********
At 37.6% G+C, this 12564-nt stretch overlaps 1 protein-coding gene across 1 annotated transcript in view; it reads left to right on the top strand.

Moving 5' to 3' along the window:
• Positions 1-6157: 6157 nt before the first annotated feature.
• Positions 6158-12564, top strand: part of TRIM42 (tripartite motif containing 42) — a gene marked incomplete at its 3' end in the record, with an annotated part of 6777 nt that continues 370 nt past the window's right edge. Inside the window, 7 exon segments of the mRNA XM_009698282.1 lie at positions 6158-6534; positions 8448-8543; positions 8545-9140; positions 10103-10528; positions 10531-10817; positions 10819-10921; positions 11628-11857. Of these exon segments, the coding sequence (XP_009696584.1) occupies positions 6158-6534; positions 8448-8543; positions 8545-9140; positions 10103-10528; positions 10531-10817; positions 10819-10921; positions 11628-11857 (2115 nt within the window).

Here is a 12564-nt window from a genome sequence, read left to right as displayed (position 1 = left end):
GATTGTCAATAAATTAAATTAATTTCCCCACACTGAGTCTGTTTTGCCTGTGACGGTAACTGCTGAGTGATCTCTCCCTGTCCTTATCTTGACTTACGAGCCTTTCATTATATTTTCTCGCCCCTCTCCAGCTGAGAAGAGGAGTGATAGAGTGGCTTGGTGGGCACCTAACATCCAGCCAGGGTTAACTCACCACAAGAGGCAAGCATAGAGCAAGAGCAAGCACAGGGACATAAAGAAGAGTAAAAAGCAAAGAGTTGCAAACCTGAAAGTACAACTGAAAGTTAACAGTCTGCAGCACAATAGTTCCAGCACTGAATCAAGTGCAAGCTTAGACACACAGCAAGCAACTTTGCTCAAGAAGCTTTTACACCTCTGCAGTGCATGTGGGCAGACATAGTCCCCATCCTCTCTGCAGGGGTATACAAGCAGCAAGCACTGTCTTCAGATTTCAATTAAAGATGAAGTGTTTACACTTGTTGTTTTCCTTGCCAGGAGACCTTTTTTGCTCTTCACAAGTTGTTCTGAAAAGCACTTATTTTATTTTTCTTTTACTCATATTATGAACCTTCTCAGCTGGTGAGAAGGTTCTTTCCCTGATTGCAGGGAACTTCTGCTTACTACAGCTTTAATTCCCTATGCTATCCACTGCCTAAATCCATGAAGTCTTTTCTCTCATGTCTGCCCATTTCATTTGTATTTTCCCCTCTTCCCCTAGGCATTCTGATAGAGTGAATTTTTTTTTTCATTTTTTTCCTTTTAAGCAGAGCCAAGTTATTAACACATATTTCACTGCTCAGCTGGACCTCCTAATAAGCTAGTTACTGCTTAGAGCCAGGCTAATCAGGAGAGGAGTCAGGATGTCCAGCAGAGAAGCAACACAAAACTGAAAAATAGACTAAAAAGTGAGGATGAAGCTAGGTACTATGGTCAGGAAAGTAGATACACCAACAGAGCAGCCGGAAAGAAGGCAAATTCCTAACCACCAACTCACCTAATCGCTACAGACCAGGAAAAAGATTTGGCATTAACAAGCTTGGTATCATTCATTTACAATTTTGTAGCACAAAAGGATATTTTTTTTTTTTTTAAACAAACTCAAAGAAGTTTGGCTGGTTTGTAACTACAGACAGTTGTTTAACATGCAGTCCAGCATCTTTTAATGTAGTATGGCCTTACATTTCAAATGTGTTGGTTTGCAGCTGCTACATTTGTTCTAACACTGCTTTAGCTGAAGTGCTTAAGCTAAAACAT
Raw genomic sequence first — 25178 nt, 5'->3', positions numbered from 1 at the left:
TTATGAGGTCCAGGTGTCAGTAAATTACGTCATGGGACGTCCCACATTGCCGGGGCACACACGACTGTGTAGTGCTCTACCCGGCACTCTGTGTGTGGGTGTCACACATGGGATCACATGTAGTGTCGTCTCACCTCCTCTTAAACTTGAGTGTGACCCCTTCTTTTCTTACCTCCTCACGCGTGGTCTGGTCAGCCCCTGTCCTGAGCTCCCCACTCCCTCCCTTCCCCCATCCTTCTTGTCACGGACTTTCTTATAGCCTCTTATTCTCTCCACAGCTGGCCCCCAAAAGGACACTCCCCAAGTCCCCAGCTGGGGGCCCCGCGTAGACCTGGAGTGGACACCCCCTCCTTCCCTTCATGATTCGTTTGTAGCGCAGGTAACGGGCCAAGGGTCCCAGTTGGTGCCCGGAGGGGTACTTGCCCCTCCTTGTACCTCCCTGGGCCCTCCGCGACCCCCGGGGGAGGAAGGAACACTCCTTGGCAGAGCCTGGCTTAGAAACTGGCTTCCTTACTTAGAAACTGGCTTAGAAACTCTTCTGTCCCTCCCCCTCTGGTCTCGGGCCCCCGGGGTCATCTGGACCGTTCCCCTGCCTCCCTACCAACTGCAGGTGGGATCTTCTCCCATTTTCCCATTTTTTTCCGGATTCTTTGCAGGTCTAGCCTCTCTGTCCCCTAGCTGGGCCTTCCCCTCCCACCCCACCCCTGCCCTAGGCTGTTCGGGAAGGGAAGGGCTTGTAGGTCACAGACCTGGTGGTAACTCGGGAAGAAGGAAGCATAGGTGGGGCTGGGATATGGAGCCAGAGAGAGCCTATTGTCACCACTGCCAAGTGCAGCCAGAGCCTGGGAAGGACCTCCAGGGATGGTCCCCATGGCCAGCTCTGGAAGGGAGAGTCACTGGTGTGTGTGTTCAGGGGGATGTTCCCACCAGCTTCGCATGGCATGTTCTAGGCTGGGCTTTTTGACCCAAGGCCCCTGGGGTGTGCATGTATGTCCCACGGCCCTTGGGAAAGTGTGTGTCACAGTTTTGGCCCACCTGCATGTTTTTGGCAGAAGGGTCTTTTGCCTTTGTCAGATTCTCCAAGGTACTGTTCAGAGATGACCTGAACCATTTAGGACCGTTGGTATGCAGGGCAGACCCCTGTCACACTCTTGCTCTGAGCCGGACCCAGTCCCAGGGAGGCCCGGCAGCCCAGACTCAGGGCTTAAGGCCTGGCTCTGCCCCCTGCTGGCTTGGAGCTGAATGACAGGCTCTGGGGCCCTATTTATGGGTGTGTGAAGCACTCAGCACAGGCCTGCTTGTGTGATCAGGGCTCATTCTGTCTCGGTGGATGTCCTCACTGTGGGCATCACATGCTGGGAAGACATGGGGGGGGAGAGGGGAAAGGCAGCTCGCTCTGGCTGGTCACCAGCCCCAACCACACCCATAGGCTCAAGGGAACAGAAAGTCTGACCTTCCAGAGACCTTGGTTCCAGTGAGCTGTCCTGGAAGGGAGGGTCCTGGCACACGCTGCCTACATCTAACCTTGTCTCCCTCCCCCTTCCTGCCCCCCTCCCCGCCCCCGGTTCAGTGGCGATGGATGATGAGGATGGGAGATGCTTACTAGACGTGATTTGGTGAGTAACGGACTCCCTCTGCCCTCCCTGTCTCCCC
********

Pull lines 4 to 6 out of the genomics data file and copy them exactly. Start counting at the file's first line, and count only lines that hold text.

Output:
• Positions 6158-12564, top strand: part of TRIM42 (tripartite motif containing 42) — a gene marked incomplete at its 3' end in the record, with an annotated part of 6777 nt that continues 370 nt past the window's right edge. Inside the window, 7 exon segments of the mRNA XM_009698282.1 lie at positions 6158-6534; positions 8448-8543; positions 8545-9140; positions 10103-10528; positions 10531-10817; positions 10819-10921; positions 11628-11857. Of these exon segments, the coding sequence (XP_009696584.1) occupies positions 6158-6534; positions 8448-8543; positions 8545-9140; positions 10103-10528; positions 10531-10817; positions 10819-10921; positions 11628-11857 (2115 nt within the window).

Here is a 12564-nt window from a genome sequence, read left to right as displayed (position 1 = left end):
GATTGTCAATAAATTAAATTAATTTCCCCACACTGAGTCTGTTTTGCCTGTGACGGTAACTGCTGAGTGATCTCTCCCTGTCCTTATCTTGACTTACGAGCCTTTCATTATATTTTCTCGCCCCTCTCCAGCTGAGAAGAGGAGTGATAGAGTGGCTTGGTGGGCACCTAACATCCAGCCAGGGTTAACTCACCACAAGAGGCAAGCATAGAGCAAGAGCAAGCACAGGGACATAAAGAAGAGTAAAAAGCAAAGAGTTGCAAACCTGAAAGTACAACTGAAAGTTAACAGTCTGCAGCACAATAGTTCCAGCACTGAATCAAGTGCAAGCTTAGACACACAGCAAGCAACTTTGCTCAAGAAGCTTTTACACCTCTGCAGTGCATGTGGGCAGACATAGTCCCCATCCTCTCTGCAGGGGTATACAAGCAGCAAGCACTGTCTTCAGATTTCAATTAAAGATGAAGTGTTTACACTTGTTGTTTTCCTTGCCAGGAGACCTTTTTTGCTCTTCACAAGTTGTTCTGAAAAGCACTTATTTTATTTTTCTTTTACTCATATTATGAACCTTCTCAGCTGGTGAGAAGGTTCTTTCCCTGATTGCAGGGAACTTCTGCTTACTACAGCTTTAATTCCCTATGCTATCCACTGCCTAAATCCATGAAGTCTTTTCTCTCATGTCTGCCCATTTCATTTGTATTTTCCCCTCTTCCCCTAGGCATTCTGATAGAGTGAATTTTTTTTTTCATTTTTTTCCTTTTAAGCAGAGCCAAGTTATTAACACATATTTCACTGCTCAGCTGGACCTCCTAATAAGCTAGTTACTGCTTAGAGCCAGGCTAATCAGGAGAGGAGTCAGGATGTCCAGCAGAGAAGCAACACAAAACTGAAAAATAGACTAAAAAGTGAGGATGAAGCTAGGTACTATGGTCAGGAAAGTAGATACACCAACAGAGCAGCCGGAAAGAAGGCAAATTCCTAACCACCAACTCACCTAATCGCTACAGACCAGGAAAAAGATTTGGCATTAACAAGCTTGGTATCATTCATTTACAATTTTGTAGCACAAAAGGATATTTTTTTTTTTTTTAAACAAACTCAAAGAAGTTTGGCTGGTTTGTAACTACAGACAGTTGTTTAACATGCAGTCCAGCATCTTTTAATGTAGTATGGCCTTACATTTCAAATGTGTTGGTTTGCAGCTGCTACATTTGTTCTAACACTGCTTTAGCTGAAGTGCTTAAGCTAAAACAT